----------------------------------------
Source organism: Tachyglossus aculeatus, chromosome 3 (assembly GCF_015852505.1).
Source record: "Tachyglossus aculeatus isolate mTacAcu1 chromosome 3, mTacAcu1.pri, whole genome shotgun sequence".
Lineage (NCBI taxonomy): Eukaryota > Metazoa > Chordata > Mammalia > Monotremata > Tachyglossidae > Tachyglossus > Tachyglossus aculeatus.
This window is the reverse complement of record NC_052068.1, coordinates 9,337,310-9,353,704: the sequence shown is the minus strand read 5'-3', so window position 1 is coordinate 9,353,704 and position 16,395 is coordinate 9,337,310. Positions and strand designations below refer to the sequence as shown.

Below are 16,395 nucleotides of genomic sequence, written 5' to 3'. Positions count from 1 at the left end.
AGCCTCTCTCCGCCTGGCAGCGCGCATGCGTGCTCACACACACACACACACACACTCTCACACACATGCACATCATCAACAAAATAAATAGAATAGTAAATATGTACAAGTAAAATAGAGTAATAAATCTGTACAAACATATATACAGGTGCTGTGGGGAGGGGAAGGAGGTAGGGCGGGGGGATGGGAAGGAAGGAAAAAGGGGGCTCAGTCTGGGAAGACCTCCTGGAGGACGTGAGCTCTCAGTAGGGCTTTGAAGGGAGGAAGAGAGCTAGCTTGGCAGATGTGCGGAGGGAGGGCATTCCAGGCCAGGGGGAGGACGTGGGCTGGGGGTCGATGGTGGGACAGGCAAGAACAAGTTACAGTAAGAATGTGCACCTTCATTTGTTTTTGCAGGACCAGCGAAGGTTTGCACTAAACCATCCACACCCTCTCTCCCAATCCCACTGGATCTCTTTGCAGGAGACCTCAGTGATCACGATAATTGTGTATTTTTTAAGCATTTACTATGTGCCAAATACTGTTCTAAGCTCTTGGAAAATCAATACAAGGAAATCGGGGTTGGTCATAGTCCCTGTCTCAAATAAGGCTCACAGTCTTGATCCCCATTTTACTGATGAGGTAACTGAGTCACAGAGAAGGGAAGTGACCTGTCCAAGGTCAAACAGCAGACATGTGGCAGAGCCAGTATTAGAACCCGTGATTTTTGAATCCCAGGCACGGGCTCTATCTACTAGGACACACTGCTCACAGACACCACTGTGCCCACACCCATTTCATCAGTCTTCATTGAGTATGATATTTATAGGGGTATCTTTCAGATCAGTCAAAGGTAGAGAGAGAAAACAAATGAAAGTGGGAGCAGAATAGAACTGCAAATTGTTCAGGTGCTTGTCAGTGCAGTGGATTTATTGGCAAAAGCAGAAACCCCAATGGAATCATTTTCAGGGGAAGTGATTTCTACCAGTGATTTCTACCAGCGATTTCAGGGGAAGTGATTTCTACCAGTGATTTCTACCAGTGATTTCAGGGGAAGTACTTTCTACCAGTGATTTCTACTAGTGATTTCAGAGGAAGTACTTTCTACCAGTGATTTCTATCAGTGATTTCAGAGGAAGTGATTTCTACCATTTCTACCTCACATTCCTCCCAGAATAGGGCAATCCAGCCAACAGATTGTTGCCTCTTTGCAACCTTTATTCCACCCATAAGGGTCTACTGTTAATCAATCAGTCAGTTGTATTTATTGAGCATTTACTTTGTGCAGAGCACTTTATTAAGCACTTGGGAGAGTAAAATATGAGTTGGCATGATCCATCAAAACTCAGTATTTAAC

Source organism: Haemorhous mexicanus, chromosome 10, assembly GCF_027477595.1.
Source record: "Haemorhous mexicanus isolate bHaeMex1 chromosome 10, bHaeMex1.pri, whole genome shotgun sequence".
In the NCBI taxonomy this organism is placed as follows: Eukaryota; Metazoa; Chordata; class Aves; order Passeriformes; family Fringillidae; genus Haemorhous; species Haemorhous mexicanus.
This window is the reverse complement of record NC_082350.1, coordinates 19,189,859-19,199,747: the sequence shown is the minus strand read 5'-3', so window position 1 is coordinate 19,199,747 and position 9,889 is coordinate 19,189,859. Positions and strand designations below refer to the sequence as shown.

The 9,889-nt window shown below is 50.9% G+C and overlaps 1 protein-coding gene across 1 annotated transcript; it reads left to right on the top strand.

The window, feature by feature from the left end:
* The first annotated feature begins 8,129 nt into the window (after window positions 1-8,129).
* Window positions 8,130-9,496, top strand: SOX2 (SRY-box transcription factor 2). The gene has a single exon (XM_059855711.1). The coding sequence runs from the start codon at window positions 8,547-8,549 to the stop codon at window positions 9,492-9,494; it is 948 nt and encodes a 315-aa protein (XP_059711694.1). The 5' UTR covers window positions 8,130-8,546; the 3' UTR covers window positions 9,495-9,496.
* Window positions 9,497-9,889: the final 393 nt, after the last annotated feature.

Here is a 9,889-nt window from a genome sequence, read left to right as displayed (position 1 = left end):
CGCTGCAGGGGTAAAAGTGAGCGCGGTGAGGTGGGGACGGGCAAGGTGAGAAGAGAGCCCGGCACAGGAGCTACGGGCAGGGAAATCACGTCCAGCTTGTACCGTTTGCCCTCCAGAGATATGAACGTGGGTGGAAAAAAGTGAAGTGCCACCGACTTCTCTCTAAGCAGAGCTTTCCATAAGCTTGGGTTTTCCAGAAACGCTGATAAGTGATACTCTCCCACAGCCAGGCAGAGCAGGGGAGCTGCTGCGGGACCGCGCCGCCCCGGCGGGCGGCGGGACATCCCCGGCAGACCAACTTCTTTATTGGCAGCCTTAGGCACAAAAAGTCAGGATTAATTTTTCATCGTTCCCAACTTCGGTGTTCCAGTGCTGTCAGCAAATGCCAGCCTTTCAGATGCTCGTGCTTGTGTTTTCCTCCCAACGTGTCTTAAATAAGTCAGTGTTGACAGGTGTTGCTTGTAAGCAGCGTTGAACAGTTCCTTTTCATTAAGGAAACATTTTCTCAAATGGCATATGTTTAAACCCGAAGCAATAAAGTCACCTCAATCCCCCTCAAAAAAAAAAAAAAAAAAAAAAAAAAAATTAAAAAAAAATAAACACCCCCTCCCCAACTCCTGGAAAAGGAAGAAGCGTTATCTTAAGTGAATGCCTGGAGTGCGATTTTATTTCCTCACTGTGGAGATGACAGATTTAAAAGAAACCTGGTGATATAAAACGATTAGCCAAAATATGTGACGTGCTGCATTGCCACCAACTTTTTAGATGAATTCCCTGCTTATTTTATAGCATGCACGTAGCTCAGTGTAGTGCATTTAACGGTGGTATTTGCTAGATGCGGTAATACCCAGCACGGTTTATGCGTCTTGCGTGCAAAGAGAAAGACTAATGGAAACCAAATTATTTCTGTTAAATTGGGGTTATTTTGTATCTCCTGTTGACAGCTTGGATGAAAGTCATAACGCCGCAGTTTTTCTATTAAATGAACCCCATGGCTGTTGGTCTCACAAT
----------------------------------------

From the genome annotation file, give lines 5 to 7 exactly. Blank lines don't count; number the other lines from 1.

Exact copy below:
Below are 16,395 nucleotides of genomic sequence, written 5' to 3'. Positions count from 1 at the left end.
AGCCTCTCTCCGCCTGGCAGCGCGCATGCGTGCTCACACACACACACACACACACTCTCACACACATGCACATCATCAACAAAATAAATAGAATAGTAAATATGTACAAGTAAAATAGAGTAATAAATCTGTACAAACATATATACAGGTGCTGTGGGGAGGGGAAGGAGGTAGGGCGGGGGGATGGGAAGGAAGGAAAAAGGGGGCTCAGTCTGGGAAGACCTCCTGGAGGACGTGAGCTCTCAGTAGGGCTTTGAAGGGAGGAAGAGAGCTAGCTTGGCAGATGTGCGGAGGGAGGGCATTCCAGGCCAGGGGGAGGACGTGGGCTGGGGGTCGATGGTGGGACAGGCAAGAACAAGTTACAGTAAGAATGTGCACCTTCATTTGTTTTTGCAGGACCAGCGAAGGTTTGCACTAAACCATCCACACCCTCTCTCCCAATCCCACTGGATCTCTTTGCAGGAGACCTCAGTGATCACGATAATTGTGTATTTTTTAAGCATTTACTATGTGCCAAATACTGTTCTAAGCTCTTGGAAAATCAATACAAGGAAATCGGGGTTGGTCATAGTCCCTGTCTCAAATAAGGCTCACAGTCTTGATCCCCATTTTACTGATGAGGTAACTGAGTCACAGAGAAGGGAAGTGACCTGTCCAAGGTCAAACAGCAGACATGTGGCAGAGCCAGTATTAGAACCCGTGATTTTTGAATCCCAGGCACGGGCTCTATCTACTAGGACACACTGCTCACAGACACCACTGTGCCCACACCCATTTCATCAGTCTTCATTGAGTATGATATTTATAGGGGTATCTTTCAGATCAGTCAAAGGTAGAGAGAGAAAACAAATGAAAGTGGGAGCAGAATAGAACTGCAAATTGTTCAGGTGCTTGTCAGTGCAGTGGATTTATTGGCAAAAGCAGAAACCCCAATGGAATCATTTTCAGGGGAAGTGATTTCTACCAGTGATTTCTACCAGCGATTTCAGGGGAAGTGATTTCTACCAGTGATTTCTACCAGTGATTTCAGGGGAAGTACTTTCTACCAGTGATTTCTACTAGTGATTTCAGAGGAAGTACTTTCTACCAGTGATTTCTATCAGTGATTTCAGAGGAAGTGATTTCTACCATTTCTACCTCACATTCCTCCCAGAATAGGGCAATCCAGCCAACAGATTGTTGCCTCTTTGCAACCTTTATTCCACCCATAAGGGTCTACTGTTAATCAATCAGTCAGTTGTATTTATTGAGCATTTACTTTGTGCAGAGCACTTTATTAAGCACTTGGGAGAGTAAAATATGAGTTGGCATGATCCATCAAAACTCAGTATTTAAC

Source organism: Haemorhous mexicanus, chromosome 10, assembly GCF_027477595.1.